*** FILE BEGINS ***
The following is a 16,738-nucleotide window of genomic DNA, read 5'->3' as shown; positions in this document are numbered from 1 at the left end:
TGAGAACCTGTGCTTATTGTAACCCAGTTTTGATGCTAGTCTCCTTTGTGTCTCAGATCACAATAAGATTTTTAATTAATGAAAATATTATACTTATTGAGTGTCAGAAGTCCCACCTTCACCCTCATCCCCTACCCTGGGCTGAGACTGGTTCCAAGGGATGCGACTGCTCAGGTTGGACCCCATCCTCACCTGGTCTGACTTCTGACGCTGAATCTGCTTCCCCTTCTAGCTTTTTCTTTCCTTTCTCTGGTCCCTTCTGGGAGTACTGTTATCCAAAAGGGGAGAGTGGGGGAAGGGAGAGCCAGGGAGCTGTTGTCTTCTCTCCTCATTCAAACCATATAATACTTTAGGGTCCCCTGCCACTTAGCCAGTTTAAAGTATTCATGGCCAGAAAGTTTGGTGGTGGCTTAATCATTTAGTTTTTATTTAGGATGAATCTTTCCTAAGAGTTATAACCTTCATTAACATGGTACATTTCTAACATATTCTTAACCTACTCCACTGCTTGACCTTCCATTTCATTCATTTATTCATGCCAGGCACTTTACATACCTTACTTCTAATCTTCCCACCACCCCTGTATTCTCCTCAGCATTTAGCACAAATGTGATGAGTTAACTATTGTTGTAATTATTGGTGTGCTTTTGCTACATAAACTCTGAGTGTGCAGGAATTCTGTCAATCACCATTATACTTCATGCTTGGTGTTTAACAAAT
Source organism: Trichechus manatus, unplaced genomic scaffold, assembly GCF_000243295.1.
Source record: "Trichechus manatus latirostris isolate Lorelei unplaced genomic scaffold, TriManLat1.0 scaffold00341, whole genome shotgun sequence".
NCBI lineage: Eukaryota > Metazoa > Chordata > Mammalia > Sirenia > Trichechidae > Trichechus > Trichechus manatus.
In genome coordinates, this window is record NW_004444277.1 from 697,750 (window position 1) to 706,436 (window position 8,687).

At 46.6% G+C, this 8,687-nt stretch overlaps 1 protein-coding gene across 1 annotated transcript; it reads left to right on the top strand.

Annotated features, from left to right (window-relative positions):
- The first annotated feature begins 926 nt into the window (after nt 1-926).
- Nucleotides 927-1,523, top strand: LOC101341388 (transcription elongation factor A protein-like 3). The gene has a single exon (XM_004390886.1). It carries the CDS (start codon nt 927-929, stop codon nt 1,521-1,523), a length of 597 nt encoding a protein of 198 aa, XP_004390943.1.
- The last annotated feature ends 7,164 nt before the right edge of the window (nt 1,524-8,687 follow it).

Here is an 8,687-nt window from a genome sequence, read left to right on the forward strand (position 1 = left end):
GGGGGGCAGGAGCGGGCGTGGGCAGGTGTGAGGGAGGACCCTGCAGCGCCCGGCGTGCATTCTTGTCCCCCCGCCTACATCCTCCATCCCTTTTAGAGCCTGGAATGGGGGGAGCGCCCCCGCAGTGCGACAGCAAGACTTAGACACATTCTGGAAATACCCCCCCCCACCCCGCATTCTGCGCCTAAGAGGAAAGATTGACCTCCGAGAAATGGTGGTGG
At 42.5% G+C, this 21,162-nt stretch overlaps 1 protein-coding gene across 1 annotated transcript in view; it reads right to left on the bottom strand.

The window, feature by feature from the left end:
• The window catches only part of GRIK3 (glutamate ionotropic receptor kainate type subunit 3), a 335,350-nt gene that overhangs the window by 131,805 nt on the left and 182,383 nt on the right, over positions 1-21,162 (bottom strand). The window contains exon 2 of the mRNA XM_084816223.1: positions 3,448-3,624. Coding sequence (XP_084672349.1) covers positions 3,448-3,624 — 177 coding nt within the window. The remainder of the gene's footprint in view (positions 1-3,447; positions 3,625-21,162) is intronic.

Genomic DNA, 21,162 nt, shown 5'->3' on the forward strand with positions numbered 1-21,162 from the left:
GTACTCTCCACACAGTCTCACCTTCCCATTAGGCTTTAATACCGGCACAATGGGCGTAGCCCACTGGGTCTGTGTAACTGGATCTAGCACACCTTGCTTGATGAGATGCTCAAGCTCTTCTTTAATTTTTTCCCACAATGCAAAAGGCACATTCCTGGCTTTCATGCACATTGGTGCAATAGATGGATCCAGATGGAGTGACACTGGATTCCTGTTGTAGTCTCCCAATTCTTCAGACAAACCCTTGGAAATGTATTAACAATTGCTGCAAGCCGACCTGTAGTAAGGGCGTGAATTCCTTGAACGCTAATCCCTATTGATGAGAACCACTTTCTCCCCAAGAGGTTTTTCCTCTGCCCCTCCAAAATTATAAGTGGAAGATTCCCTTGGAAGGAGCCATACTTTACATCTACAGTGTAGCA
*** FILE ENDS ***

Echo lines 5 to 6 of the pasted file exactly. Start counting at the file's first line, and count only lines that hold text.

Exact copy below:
NCBI lineage: Eukaryota > Metazoa > Chordata > Mammalia > Sirenia > Trichechidae > Trichechus > Trichechus manatus.
In genome coordinates, this window is record NW_004444277.1 from 697,750 (window position 1) to 706,436 (window position 8,687).